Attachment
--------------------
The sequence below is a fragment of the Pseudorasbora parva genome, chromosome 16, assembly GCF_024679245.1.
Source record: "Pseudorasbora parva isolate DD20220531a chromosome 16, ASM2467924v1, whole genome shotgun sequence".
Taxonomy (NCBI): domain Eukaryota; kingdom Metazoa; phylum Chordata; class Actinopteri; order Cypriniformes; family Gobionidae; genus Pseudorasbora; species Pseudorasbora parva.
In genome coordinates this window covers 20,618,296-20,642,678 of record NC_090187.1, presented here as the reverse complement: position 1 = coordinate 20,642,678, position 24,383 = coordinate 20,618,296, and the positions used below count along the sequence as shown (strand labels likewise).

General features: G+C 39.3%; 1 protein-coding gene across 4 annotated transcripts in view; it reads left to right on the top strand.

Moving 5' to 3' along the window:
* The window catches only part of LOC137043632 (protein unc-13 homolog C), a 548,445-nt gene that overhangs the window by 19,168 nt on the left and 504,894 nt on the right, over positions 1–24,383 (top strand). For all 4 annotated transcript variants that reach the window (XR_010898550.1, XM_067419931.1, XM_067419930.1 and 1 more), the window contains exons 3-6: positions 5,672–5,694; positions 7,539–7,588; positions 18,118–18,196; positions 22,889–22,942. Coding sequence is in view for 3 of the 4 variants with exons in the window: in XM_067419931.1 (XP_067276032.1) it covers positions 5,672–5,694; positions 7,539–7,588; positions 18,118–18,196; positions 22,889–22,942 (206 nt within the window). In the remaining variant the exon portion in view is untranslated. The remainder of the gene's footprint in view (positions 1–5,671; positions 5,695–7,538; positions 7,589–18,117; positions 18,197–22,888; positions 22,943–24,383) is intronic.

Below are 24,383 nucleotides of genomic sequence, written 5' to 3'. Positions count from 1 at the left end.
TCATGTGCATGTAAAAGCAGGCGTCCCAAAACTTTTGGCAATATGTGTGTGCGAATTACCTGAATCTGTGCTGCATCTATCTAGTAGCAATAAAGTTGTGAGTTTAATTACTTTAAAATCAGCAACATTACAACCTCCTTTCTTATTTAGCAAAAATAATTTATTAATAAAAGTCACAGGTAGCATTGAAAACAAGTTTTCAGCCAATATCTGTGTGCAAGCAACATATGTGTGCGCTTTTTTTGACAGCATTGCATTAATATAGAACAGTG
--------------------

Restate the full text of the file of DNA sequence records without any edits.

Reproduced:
The sequence below is a fragment of the Pseudorasbora parva genome, chromosome 16, assembly GCF_024679245.1.
Source record: "Pseudorasbora parva isolate DD20220531a chromosome 16, ASM2467924v1, whole genome shotgun sequence".
Taxonomy (NCBI): domain Eukaryota; kingdom Metazoa; phylum Chordata; class Actinopteri; order Cypriniformes; family Gobionidae; genus Pseudorasbora; species Pseudorasbora parva.
In genome coordinates this window covers 20,618,296-20,642,678 of record NC_090187.1, presented here as the reverse complement: position 1 = coordinate 20,642,678, position 24,383 = coordinate 20,618,296, and the positions used below count along the sequence as shown (strand labels likewise).

General features: G+C 39.3%; 1 protein-coding gene across 4 annotated transcripts in view; it reads left to right on the top strand.

Moving 5' to 3' along the window:
* The window catches only part of LOC137043632 (protein unc-13 homolog C), a 548,445-nt gene that overhangs the window by 19,168 nt on the left and 504,894 nt on the right, over positions 1–24,383 (top strand). For all 4 annotated transcript variants that reach the window (XR_010898550.1, XM_067419931.1, XM_067419930.1 and 1 more), the window contains exons 3-6: positions 5,672–5,694; positions 7,539–7,588; positions 18,118–18,196; positions 22,889–22,942. Coding sequence is in view for 3 of the 4 variants with exons in the window: in XM_067419931.1 (XP_067276032.1) it covers positions 5,672–5,694; positions 7,539–7,588; positions 18,118–18,196; positions 22,889–22,942 (206 nt within the window). In the remaining variant the exon portion in view is untranslated. The remainder of the gene's footprint in view (positions 1–5,671; positions 5,695–7,538; positions 7,589–18,117; positions 18,197–22,888; positions 22,943–24,383) is intronic.

Below are 24,383 nucleotides of genomic sequence, written 5' to 3'. Positions count from 1 at the left end.
TCATGTGCATGTAAAAGCAGGCGTCCCAAAACTTTTGGCAATATGTGTGTGCGAATTACCTGAATCTGTGCTGCATCTATCTAGTAGCAATAAAGTTGTGAGTTTAATTACTTTAAAATCAGCAACATTACAACCTCCTTTCTTATTTAGCAAAAATAATTTATTAATAAAAGTCACAGGTAGCATTGAAAACAAGTTTTCAGCCAATATCTGTGTGCAAGCAACATATGTGTGCGCTTTTTTTGACAGCATTGCATTAATATAGAACAGTG